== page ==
Regarding the tank, it was found to be useful, certainly, but it suffered from all the ills of any prototype concept, being ridiculously unreliable, too large, too slow, and poorly armored by the end of the war. The next two decades saw continual developments in all of the nations who felt that they might well be on the front line of the next war which – platitudes and wishful thinking about the “war to end all wars” aside – knew was coming.
World War two proved to be the watershed in tank design that most militaries expected. Designs were refined, weapons were improved, and tactics were evolved by force. In general, the things that didn’t work were ruthlessly cast aside, in favor of what worked. This cycle, of course, worked in both directions.
Tanks have severe weaknesses. For the crews, the most important weakness was a painfully limited view. Sticking one’s head outside a tank in the middle of a fight was not conducive to long life, and the visions blocks inside the tank had severely limited fields of view (and still do), limiting the crews’ ability to see anything outside of their steel box. For this reason, specially trained infantry had to escort the tanks across the battlefield to protect them long enough to make it into contact with the enemy…whose infantry could be expected to be armed with whatever anti-tank weapons they had access to, usually in large quantities.
The infantry forces of the world were not about to concede the battlefield to the metal beasts, however.
From the beginning, in WW1, non-armored forces struggled to find countermeasures against the tank. By 1946, dedicated anti-tank artillery had been joined (albeit briefly) by anti-tank rifles. During the “interwar period”, anti-tank hand grenades were developed; while effective, the grenades were really desperation weapons, given how they had to be used. Another weapon was the anti-tank landmine. A very effective class of weapon, they are strictly defensive in nature, and could be problematic in use, as the mines themselves could not be easily re-positioned at need.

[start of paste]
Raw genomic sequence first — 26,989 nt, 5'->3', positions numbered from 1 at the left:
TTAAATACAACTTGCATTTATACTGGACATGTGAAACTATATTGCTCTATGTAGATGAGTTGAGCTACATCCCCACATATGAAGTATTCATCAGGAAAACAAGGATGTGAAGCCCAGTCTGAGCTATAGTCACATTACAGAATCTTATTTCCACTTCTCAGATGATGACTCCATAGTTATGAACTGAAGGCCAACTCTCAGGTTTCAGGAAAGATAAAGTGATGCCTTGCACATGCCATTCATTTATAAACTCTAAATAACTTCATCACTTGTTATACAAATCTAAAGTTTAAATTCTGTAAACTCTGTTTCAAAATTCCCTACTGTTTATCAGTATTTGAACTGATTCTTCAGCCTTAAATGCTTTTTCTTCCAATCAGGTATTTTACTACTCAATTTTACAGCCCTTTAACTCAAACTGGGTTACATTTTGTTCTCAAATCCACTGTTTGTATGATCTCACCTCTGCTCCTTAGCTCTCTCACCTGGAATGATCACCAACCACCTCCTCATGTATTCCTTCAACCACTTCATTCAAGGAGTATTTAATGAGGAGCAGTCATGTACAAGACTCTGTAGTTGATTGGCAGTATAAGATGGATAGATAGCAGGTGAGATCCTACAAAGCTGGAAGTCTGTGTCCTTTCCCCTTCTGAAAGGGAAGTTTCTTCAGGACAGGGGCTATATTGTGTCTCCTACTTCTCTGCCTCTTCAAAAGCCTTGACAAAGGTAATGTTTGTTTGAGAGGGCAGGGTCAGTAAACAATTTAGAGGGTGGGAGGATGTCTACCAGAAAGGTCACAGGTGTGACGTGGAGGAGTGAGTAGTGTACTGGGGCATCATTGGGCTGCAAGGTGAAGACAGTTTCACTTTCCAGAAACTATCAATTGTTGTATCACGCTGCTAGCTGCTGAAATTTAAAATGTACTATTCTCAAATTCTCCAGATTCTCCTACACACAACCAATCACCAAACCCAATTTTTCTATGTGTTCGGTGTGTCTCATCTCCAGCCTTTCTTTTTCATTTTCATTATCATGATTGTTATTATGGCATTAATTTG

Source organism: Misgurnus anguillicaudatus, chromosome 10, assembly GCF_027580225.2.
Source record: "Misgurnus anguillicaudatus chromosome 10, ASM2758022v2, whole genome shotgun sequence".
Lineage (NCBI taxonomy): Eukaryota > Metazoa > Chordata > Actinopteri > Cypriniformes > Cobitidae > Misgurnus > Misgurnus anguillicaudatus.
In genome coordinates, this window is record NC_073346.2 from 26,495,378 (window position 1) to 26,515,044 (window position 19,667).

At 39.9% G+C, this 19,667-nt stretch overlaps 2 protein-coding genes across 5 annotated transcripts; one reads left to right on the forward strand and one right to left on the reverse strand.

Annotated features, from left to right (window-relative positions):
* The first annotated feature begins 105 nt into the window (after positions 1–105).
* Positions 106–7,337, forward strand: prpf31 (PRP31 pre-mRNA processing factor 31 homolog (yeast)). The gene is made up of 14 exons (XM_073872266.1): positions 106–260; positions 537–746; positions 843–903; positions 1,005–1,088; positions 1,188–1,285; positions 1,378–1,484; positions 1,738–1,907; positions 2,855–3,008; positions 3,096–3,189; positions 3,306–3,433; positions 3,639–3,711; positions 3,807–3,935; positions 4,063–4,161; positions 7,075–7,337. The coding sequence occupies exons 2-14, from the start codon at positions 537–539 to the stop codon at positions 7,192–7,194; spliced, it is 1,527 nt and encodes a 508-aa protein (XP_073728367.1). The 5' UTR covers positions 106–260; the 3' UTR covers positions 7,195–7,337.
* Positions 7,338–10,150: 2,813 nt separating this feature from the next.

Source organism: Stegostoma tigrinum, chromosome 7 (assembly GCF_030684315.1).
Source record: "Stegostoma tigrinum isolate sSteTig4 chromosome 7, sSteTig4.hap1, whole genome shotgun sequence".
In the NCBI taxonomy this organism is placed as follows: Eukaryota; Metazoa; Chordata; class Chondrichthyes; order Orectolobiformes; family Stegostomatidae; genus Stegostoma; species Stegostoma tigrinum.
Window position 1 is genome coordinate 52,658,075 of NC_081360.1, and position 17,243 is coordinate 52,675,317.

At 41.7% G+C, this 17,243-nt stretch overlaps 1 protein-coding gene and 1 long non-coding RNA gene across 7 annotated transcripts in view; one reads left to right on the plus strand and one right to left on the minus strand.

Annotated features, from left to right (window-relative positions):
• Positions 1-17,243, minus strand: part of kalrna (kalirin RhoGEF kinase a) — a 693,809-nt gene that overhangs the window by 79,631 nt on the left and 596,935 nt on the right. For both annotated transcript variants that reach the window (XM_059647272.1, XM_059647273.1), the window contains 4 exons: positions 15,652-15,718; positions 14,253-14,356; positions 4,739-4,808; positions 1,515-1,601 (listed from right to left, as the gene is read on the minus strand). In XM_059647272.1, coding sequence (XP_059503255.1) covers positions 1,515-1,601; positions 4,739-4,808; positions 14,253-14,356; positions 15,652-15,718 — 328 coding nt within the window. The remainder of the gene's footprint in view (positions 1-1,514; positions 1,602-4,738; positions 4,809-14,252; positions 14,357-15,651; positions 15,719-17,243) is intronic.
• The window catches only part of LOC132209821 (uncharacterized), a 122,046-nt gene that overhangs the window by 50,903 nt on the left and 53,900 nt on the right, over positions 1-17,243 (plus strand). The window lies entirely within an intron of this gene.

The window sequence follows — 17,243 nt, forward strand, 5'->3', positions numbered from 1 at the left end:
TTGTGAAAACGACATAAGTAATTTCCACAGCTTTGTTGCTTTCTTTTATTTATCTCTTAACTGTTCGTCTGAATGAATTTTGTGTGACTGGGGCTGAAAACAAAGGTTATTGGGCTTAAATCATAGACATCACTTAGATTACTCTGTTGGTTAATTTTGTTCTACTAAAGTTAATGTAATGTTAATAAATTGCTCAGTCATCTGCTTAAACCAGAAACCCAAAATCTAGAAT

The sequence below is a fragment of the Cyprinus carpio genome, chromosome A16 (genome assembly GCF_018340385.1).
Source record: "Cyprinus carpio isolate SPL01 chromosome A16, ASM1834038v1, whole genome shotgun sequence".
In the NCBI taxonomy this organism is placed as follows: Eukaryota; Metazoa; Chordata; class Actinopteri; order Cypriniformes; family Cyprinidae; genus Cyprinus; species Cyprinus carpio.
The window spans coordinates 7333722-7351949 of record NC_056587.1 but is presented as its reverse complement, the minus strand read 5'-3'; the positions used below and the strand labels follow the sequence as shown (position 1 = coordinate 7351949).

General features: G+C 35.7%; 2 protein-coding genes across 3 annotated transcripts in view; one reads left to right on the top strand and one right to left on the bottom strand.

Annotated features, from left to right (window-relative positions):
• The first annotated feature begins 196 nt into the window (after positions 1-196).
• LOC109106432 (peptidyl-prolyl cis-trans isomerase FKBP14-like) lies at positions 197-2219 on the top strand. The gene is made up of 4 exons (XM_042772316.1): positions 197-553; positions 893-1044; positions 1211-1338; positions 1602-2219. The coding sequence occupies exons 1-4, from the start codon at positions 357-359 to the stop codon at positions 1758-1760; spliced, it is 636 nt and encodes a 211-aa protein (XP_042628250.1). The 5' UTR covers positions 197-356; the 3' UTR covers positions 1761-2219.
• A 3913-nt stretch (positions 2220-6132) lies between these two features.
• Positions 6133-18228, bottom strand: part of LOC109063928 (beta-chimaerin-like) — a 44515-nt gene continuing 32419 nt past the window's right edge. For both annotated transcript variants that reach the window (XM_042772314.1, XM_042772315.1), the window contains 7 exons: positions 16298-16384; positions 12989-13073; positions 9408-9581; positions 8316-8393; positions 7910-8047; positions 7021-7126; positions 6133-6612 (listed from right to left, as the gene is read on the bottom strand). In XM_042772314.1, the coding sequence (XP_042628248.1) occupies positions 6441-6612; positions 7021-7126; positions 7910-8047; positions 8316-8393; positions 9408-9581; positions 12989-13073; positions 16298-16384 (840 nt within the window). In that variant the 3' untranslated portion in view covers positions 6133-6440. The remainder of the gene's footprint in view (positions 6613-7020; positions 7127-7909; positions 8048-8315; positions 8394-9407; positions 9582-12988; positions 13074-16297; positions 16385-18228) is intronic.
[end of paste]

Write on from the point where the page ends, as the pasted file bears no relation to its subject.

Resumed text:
A combination of simple rocket technology pushing a small warhead based on the “Monroe Effect”, the first crude “bazookas” deployed by the US Army proved to be highly effective tools for the infantry. Their only real downside was their very short range, compared to tank cannons. Still it was a major advance.
The American bazooka was copied directly by the Germans, in their “Panzerschrek” (or, “tank’s bane”), who had jump-started their own research program early in 1943 with their “Panzerfaust” (or, “armor-fist”), a one-shot weapon much like a conventional hand grenade. Both weapon concepts continue today, in a variety of models.
But, it was quickly recognized early on that a ‘middle ground’ was needed. Where conventional – if specialized – artillery was effective, the materials involved in building the dedicated weapons took away from more conventional artillery fire missions. At the same time, hand-held weapons – while also effective – were quickly being countered with better tank armor, and better coordination between enemy tanks and infantry.
In the aftermath of World War 2, the victorious states quickly divided into two mutually hostile camps, initiating the “Cold War”. And, like their fathers in the interwar period, continued the search for the middle ground.
To a great extent, anti-tank artillery disappeared after WW2, in a concession to realism, because the class of weapons was simply not dynamic enough to keep pace with the speed demands of a modern battlefield. It was here, however, that the next development arrived.